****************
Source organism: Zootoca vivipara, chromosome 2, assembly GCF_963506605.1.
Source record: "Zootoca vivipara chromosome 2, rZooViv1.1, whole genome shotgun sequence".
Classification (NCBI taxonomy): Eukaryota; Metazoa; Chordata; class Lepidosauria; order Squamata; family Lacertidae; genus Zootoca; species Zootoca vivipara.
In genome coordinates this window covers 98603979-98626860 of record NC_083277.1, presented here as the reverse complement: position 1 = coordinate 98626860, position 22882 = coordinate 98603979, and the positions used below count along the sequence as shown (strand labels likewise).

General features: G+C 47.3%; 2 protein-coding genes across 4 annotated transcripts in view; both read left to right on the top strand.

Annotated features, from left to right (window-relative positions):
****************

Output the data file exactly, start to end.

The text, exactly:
Source organism: Zootoca vivipara, chromosome 2, assembly GCF_963506605.1.
Source record: "Zootoca vivipara chromosome 2, rZooViv1.1, whole genome shotgun sequence".
Classification (NCBI taxonomy): Eukaryota; Metazoa; Chordata; class Lepidosauria; order Squamata; family Lacertidae; genus Zootoca; species Zootoca vivipara.
In genome coordinates this window covers 98603979-98626860 of record NC_083277.1, presented here as the reverse complement: position 1 = coordinate 98626860, position 22882 = coordinate 98603979, and the positions used below count along the sequence as shown (strand labels likewise).

General features: G+C 47.3%; 2 protein-coding genes across 4 annotated transcripts in view; both read left to right on the top strand.

Annotated features, from left to right (window-relative positions):